Edward III (1596) by Thomas Kyd and William Shakespeare

A play written in part by Shakespeare, but not in whole, “Edward III” is rarely found in published Shakespeare collections, even though theoretically it would slot nicely between “Richard II” at the start of the first Henriad histories cycle. But, like “King John”, which as a history chronologically before “Richard II” would hypothetically be a logical read before it, the lack of any real connection to the Henriad cycles means there’s no meaningful connections or reason to read them in sequence. I’ve heard that’s the same for “Henry VIII”, the history chronologically after “Richard III (some good time after to be fair) too.

Right, so “Edward III”. It’s pretty meandering stuff. Feels very formless. There are a few scenes I enjoyed in isolation, and when I researched the play a bit after reading it I found that they were the ones Shakespeare is thought to have written, but overall it’s just a fairly dull mess. Even “King John”, often cast as one of Shakespeare’s lesser plays, has thematic focus and coherency, it’s just not developed as well as his later works. But this apocryphal work lacks any of that. It’s just a rote dramatisation of history.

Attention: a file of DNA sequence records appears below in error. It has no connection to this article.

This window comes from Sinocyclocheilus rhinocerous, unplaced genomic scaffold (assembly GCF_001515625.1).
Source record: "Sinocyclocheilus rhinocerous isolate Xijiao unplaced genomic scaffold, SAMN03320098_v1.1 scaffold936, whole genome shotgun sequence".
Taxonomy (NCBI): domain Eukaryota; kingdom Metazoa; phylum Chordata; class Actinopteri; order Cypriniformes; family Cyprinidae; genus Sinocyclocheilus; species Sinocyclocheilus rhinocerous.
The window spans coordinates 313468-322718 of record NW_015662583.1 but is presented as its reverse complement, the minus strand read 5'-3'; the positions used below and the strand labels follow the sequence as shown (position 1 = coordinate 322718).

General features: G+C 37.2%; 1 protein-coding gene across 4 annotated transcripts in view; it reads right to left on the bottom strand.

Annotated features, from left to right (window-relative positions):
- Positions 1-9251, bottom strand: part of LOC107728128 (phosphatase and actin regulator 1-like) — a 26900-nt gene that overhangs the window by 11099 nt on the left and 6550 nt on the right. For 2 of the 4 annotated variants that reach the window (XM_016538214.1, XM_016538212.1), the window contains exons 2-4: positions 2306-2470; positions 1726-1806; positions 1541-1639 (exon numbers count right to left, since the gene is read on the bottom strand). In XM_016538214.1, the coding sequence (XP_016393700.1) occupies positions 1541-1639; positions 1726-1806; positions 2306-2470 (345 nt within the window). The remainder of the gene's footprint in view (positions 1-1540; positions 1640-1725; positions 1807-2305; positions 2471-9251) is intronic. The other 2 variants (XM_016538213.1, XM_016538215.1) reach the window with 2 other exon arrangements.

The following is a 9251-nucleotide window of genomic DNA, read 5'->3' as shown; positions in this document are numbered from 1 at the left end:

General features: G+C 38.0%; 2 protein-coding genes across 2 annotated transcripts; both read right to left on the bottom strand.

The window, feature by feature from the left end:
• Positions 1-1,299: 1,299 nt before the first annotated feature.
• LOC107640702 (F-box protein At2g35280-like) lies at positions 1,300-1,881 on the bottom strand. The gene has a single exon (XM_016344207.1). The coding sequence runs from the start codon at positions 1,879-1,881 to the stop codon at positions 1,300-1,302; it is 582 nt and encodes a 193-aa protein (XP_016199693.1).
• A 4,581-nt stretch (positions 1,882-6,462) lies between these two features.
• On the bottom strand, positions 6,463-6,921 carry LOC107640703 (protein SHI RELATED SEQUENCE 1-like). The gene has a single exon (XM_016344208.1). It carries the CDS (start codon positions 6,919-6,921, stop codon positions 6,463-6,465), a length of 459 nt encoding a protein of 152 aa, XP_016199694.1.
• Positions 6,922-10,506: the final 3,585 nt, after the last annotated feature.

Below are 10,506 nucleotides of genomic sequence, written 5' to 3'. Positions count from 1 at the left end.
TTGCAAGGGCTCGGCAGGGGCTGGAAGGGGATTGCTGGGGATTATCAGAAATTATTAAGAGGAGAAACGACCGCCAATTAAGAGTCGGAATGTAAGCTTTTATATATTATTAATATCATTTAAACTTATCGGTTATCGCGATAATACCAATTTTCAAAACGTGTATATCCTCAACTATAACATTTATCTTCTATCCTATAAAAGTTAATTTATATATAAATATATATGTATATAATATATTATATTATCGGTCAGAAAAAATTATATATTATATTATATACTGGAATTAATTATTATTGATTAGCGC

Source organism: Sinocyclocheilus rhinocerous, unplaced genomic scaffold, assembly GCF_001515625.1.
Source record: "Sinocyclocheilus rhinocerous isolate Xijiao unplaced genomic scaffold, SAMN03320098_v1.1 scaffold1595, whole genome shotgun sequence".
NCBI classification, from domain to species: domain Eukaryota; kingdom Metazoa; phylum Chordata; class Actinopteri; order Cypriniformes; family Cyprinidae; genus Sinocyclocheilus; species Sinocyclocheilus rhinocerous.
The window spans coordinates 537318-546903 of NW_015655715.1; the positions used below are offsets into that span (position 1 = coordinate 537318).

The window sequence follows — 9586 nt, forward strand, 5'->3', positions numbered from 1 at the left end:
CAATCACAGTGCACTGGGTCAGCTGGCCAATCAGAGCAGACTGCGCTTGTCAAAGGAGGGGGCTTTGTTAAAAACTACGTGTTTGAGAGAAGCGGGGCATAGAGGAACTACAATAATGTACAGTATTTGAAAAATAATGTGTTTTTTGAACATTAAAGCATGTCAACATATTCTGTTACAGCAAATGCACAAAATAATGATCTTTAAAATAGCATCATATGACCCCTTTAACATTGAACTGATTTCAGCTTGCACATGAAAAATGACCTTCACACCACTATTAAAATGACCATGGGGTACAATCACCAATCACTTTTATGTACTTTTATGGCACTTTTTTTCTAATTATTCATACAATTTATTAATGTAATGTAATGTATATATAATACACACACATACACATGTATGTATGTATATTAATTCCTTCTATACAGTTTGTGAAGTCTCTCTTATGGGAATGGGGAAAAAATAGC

The scenes that did work for me were those revolving around Edward and the Countess of Salisbury. Those felt like the genuine Shakespeare they apparently are, and there were some great lines there. I also really liked the part where Edward deals with writing a sonnet for the Countess. In a kind of neat meta moment, he overbearingly coaches the courtier he designated to write the actual sonnet, and it feels like a playful commentary on playwriting (or writing in general I suppose) itself. Fun, clever stuff.


Overall, the play is a bore though. I give it two sonnets, and a war camp.


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